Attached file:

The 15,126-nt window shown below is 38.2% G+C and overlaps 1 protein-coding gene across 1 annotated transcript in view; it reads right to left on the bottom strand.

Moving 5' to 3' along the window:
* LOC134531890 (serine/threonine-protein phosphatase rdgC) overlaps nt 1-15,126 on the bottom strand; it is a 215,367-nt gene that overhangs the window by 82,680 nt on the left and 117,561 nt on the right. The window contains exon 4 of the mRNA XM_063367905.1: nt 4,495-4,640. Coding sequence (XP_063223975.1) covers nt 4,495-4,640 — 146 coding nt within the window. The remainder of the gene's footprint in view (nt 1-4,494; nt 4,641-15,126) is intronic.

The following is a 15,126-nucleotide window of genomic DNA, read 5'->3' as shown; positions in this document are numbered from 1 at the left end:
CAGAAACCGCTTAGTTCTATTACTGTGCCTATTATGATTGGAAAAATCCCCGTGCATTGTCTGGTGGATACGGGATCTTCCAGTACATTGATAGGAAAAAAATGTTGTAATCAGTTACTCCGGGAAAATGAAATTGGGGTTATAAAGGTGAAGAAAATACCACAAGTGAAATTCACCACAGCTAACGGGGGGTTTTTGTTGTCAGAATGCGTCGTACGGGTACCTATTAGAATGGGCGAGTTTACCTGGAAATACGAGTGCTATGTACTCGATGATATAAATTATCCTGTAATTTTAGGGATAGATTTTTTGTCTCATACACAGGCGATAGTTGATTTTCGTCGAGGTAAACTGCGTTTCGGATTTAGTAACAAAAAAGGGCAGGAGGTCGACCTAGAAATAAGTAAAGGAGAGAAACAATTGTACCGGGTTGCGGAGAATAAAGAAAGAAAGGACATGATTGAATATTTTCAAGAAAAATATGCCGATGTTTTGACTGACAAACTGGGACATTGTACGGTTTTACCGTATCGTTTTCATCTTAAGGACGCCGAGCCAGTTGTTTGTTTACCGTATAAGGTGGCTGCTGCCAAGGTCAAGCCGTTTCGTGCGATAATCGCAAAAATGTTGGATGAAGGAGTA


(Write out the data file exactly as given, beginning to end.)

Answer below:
The 15,126-nt window shown below is 38.2% G+C and overlaps 1 protein-coding gene across 1 annotated transcript in view; it reads right to left on the bottom strand.

Moving 5' to 3' along the window:
* LOC134531890 (serine/threonine-protein phosphatase rdgC) overlaps nt 1-15,126 on the bottom strand; it is a 215,367-nt gene that overhangs the window by 82,680 nt on the left and 117,561 nt on the right. The window contains exon 4 of the mRNA XM_063367905.1: nt 4,495-4,640. Coding sequence (XP_063223975.1) covers nt 4,495-4,640 — 146 coding nt within the window. The remainder of the gene's footprint in view (nt 1-4,494; nt 4,641-15,126) is intronic.

The following is a 15,126-nucleotide window of genomic DNA, read 5'->3' as shown; positions in this document are numbered from 1 at the left end:
CAGAAACCGCTTAGTTCTATTACTGTGCCTATTATGATTGGAAAAATCCCCGTGCATTGTCTGGTGGATACGGGATCTTCCAGTACATTGATAGGAAAAAAATGTTGTAATCAGTTACTCCGGGAAAATGAAATTGGGGTTATAAAGGTGAAGAAAATACCACAAGTGAAATTCACCACAGCTAACGGGGGGTTTTTGTTGTCAGAATGCGTCGTACGGGTACCTATTAGAATGGGCGAGTTTACCTGGAAATACGAGTGCTATGTACTCGATGATATAAATTATCCTGTAATTTTAGGGATAGATTTTTTGTCTCATACACAGGCGATAGTTGATTTTCGTCGAGGTAAACTGCGTTTCGGATTTAGTAACAAAAAAGGGCAGGAGGTCGACCTAGAAATAAGTAAAGGAGAGAAACAATTGTACCGGGTTGCGGAGAATAAAGAAAGAAAGGACATGATTGAATATTTTCAAGAAAAATATGCCGATGTTTTGACTGACAAACTGGGACATTGTACGGTTTTACCGTATCGTTTTCATCTTAAGGACGCCGAGCCAGTTGTTTGTTTACCGTATAAGGTGGCTGCTGCCAAGGTCAAGCCGTTTCGTGCGATAATCGCAAAAATGTTGGATGAAGGAGTA